<img src="https://www.webtraxs.com/webtraxs.php?id=compositeadvantage&amp;st=img" alt="">

Tahoe Shared-Use Path: Numbers Do Tell a Story

Posted by Scott Reeve on May 22, 2019

Lake Tahoe Shared Use PathIn the 2005 crime drama Numb3rs, a mathematician uses equations to help the F.B.I. solve crimes. While the TV series was fictional, people “do the math” every day from cooking to balancing a checking account and computing distance, time and travel costs for trips.  Numbers can also tell stories about other things. 

When miles of undeveloped, pristine, rocky shoreline prompted the Nevada Department of Transportation (NDOT) to create the State Route 28 Shared-Use Path project, the job pushed FRP’s “numbers.” The area’s steep slopes called for a walkway made up of bridges versus conventional ground paths. Initially, the plan called for five bridges consisting of a varying number of 40-foot long spans.  In our previous blog we talked about how we adapted our design to follow the moving path created by the installation of piles. In some cases, micropiles had to be relocated a few feet because of unyielding rocky conditions which meant some spans had to be resized for length and skew. Numbers for that blog focused on design equations that included loads, crushing strength, deflection and safety factors.

Before we look at what the numbers tell us about each bridge, let’s take a moment to consider some basic figures:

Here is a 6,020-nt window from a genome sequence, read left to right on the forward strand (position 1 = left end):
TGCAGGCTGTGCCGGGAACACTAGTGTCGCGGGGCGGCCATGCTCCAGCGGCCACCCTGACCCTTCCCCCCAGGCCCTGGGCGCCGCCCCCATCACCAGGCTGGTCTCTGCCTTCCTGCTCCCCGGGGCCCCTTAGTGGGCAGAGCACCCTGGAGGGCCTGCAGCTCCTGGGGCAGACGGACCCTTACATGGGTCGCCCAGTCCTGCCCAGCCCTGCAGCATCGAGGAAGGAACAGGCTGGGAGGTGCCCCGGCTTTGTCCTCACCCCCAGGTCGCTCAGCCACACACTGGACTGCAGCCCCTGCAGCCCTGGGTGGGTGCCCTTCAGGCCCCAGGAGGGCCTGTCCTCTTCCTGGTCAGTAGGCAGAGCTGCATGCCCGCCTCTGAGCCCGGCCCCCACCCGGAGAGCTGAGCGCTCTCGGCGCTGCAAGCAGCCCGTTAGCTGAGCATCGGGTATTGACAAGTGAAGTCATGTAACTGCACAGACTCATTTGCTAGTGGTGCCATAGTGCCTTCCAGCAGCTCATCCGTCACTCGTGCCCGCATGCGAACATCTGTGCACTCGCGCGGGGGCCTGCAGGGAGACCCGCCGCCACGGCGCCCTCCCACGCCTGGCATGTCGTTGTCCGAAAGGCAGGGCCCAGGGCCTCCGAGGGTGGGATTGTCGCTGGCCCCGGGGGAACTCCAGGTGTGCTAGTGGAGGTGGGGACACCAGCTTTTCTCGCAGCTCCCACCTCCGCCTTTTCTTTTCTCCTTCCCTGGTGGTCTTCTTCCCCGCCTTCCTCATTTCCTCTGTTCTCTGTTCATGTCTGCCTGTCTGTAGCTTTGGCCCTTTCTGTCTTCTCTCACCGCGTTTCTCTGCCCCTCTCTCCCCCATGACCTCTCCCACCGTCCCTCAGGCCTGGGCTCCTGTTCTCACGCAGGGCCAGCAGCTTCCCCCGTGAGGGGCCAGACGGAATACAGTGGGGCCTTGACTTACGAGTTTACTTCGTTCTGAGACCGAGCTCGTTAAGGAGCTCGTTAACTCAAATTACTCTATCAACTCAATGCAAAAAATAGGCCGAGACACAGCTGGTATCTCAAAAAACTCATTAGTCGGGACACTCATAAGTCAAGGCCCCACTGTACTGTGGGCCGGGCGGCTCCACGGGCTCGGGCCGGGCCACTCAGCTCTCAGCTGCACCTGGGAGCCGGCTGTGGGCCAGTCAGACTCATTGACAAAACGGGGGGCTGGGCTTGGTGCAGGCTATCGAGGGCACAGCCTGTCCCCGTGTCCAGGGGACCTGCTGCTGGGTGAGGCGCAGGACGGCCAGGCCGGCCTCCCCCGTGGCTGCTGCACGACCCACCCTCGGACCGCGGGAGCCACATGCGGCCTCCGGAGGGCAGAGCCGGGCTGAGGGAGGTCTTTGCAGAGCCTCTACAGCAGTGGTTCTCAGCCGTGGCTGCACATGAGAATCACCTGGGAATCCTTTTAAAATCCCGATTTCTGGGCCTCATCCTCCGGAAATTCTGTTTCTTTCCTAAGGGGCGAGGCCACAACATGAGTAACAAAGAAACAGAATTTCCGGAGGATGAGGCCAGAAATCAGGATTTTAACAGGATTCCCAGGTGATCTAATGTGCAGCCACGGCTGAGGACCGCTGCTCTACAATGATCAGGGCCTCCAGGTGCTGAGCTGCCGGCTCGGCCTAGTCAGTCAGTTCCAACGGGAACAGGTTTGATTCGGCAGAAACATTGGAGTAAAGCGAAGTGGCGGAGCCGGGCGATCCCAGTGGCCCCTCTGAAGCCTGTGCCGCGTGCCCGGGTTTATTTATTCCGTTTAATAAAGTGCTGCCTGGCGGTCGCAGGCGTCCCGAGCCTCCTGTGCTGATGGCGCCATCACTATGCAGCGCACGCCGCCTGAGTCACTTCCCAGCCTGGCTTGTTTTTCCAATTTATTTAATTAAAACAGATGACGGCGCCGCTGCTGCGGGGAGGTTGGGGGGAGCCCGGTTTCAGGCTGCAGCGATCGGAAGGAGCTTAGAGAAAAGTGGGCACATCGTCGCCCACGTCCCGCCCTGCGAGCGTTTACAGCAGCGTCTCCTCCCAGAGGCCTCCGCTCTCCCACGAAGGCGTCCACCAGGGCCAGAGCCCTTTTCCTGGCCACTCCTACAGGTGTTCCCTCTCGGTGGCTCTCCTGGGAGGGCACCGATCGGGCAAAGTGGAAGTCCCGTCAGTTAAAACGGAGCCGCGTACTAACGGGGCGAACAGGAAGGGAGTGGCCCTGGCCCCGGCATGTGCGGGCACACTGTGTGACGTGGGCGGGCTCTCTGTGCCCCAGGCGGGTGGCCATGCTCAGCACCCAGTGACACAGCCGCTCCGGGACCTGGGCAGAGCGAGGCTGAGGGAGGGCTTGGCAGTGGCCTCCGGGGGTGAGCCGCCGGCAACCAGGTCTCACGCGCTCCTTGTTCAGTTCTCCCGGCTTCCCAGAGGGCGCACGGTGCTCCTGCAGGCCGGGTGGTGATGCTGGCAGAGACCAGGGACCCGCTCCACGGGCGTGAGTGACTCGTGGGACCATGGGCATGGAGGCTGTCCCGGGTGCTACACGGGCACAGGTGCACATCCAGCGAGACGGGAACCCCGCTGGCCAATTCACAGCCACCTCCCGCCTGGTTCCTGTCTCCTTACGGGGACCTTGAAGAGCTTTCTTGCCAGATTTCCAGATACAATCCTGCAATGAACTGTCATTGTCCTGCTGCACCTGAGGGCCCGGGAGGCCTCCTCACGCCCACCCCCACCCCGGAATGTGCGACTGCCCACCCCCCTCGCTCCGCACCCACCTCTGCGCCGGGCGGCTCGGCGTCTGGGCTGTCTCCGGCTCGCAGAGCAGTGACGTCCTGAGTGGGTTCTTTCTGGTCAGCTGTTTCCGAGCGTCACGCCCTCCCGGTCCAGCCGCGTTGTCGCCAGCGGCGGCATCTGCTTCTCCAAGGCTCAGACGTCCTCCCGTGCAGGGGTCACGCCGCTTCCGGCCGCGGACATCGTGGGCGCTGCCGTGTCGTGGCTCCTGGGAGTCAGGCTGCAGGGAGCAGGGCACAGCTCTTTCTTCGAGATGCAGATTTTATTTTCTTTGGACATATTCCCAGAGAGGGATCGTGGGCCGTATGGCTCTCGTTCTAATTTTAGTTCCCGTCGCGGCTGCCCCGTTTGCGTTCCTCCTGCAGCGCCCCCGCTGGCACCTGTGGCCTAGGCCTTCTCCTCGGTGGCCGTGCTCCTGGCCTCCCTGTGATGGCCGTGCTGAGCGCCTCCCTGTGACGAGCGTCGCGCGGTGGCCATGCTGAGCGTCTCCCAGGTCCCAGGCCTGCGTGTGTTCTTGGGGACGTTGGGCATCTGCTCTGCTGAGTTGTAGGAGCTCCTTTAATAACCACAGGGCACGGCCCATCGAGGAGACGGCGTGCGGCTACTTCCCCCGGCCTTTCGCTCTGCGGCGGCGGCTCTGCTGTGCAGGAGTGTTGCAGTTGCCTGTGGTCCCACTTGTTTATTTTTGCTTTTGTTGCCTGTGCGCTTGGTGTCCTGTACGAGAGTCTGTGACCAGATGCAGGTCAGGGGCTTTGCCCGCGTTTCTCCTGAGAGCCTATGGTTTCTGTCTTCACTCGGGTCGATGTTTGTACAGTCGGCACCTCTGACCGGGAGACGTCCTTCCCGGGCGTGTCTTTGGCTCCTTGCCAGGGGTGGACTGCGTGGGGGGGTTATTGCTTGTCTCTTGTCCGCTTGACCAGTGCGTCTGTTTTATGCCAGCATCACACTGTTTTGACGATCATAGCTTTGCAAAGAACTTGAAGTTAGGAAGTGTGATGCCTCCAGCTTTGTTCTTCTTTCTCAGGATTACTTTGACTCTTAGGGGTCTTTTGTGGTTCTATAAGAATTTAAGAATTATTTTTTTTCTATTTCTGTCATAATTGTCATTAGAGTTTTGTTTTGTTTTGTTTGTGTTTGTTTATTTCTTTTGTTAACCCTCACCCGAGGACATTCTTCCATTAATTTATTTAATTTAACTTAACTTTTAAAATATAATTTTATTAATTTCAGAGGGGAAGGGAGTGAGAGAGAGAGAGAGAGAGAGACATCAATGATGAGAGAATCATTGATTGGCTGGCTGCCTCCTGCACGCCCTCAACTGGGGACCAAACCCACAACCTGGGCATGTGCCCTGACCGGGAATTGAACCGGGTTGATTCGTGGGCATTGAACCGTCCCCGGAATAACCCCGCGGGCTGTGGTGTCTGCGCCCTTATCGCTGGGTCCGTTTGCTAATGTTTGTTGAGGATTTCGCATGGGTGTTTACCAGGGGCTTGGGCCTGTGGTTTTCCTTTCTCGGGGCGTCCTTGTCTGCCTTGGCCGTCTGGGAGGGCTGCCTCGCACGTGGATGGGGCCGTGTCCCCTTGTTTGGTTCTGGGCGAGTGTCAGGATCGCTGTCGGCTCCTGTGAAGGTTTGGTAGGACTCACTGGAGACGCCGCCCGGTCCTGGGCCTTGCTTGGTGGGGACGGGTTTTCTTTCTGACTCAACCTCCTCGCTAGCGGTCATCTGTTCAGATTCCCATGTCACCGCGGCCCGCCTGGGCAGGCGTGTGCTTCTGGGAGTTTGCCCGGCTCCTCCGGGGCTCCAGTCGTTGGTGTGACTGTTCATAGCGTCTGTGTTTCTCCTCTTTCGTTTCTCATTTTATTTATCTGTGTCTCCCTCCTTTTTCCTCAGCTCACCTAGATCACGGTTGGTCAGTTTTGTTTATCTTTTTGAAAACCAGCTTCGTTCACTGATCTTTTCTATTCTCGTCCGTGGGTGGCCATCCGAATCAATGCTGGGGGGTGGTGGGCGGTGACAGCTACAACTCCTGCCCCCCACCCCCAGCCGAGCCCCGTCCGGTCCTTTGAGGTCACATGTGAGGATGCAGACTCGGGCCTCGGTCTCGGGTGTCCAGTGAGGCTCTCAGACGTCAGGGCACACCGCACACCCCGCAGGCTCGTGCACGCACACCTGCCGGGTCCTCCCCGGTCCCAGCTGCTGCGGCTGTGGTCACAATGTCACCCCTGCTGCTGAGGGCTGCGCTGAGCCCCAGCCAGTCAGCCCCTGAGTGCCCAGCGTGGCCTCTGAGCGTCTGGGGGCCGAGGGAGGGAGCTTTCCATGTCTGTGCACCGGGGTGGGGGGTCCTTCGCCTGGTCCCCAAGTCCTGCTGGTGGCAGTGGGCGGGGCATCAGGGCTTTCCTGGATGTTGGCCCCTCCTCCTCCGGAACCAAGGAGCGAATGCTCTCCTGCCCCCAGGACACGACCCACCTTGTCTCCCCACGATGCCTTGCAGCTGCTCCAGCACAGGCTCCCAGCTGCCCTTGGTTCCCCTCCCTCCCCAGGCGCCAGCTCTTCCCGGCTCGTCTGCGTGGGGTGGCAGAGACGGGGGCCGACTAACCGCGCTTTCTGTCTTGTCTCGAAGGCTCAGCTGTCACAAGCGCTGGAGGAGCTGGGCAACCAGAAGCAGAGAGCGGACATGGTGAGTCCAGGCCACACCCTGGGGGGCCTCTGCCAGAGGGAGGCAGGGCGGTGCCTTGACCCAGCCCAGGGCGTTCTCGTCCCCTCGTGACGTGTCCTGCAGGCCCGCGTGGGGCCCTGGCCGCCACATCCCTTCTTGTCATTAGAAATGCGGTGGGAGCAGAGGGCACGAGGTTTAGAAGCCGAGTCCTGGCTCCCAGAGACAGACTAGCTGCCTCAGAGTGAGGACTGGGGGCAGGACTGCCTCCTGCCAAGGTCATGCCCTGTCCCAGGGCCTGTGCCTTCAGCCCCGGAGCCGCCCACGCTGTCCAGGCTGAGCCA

• Deck Width: 134 inches
  • Cross Slope: 1 percent
  • Railing Post Spacing: 6-foot minimum to 8-foot maximum
  • Deck Panel Weight: 9 psf
  • Span Weights: 26 psf (girders, FRP deck, railing)

Aesthetics were another important consideration so the FRP bridge decks were given a tan non-slip overlay with brown curbs to blend with their natural surroundings.  The five bridges linked together —also some of the shared use path’s most challenging components—offer some numbers that tell a clearer story about the project’s size and scope.

Bridge Number One:

  • Number of Spans: 4
  • Length of All Spans: 159 feet
  • Length of Single Spans: 36 feet to 41 feet
  • Area: 1,785 square feet

Bridge Number Two:

  • Number of Spans: 3
  • Length of All Spans: 147 feet
  • Length of Single Spans: 48 feet
  • Area: 1,645 square feet

Bridge Number Three:

  • Number of Spans: 5
  • Length of All Spans: 250 feet
  • Length of Single Spans: 49 feet to 50 feet
  • Area: 2,801 square feet

Bridge Number Four:

  • Number of Span: 1
  • Length of Span: 65 feet
  • Area: 734 square feet

Bridge Number Five:

  • Number of Spans: 18
  • Length of All Spans: 813 feet
  • Length of Single Spans: between 44 feet to 47 feet
  • Area: 9,099 square feet

FRP’s ability to accommodate a range of design variations, its’ 100-year life cycle and its capacity for use in difficult terrain make it an attractive option for projects like SR 28.

 Resource Center CTA

Topics: lake tahoe, shared use path

Scott Reeve

AboutScott Reeve

Scott is the Director of Marketing for Creative Composites Group. For over 35 years, he has developed new applications using FRP composites; especially in the infrastructure sector. In 2005, he founded Composite Advantage, which is now part of CCG.

Find me on:

    Recent Posts

    MOST POPULAR ARTICLES